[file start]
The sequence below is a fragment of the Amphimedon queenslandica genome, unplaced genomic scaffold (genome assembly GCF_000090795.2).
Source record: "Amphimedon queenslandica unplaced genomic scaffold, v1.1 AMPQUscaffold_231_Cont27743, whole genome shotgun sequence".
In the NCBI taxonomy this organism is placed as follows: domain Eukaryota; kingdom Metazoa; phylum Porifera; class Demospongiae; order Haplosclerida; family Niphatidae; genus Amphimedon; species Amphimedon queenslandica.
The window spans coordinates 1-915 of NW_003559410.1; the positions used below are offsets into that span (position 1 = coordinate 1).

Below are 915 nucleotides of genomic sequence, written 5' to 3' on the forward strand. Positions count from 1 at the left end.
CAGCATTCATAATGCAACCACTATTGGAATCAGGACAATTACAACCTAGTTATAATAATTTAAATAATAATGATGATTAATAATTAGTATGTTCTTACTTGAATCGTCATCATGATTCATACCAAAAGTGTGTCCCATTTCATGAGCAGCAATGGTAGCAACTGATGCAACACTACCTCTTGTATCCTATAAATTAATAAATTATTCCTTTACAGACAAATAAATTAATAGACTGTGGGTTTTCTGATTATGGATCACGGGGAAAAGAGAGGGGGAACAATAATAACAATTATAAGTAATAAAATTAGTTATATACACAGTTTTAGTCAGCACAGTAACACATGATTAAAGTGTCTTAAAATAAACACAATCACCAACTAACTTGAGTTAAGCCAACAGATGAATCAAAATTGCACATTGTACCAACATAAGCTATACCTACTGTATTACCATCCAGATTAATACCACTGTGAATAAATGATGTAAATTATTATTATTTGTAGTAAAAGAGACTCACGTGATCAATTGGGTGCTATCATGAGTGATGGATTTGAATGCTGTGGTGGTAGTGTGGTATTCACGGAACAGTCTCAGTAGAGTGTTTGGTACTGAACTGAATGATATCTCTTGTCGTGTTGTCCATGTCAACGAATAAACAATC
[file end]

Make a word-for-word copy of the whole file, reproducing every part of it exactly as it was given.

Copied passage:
The sequence below is a fragment of the Amphimedon queenslandica genome, unplaced genomic scaffold (genome assembly GCF_000090795.2).
Source record: "Amphimedon queenslandica unplaced genomic scaffold, v1.1 AMPQUscaffold_231_Cont27743, whole genome shotgun sequence".
In the NCBI taxonomy this organism is placed as follows: domain Eukaryota; kingdom Metazoa; phylum Porifera; class Demospongiae; order Haplosclerida; family Niphatidae; genus Amphimedon; species Amphimedon queenslandica.
The window spans coordinates 1-915 of NW_003559410.1; the positions used below are offsets into that span (position 1 = coordinate 1).

Below are 915 nucleotides of genomic sequence, written 5' to 3' on the forward strand. Positions count from 1 at the left end.
CAGCATTCATAATGCAACCACTATTGGAATCAGGACAATTACAACCTAGTTATAATAATTTAAATAATAATGATGATTAATAATTAGTATGTTCTTACTTGAATCGTCATCATGATTCATACCAAAAGTGTGTCCCATTTCATGAGCAGCAATGGTAGCAACTGATGCAACACTACCTCTTGTATCCTATAAATTAATAAATTATTCCTTTACAGACAAATAAATTAATAGACTGTGGGTTTTCTGATTATGGATCACGGGGAAAAGAGAGGGGGAACAATAATAACAATTATAAGTAATAAAATTAGTTATATACACAGTTTTAGTCAGCACAGTAACACATGATTAAAGTGTCTTAAAATAAACACAATCACCAACTAACTTGAGTTAAGCCAACAGATGAATCAAAATTGCACATTGTACCAACATAAGCTATACCTACTGTATTACCATCCAGATTAATACCACTGTGAATAAATGATGTAAATTATTATTATTTGTAGTAAAAGAGACTCACGTGATCAATTGGGTGCTATCATGAGTGATGGATTTGAATGCTGTGGTGGTAGTGTGGTATTCACGGAACAGTCTCAGTAGAGTGTTTGGTACTGAACTGAATGATATCTCTTGTCGTGTTGTCCATGTCAACGAATAAACAATC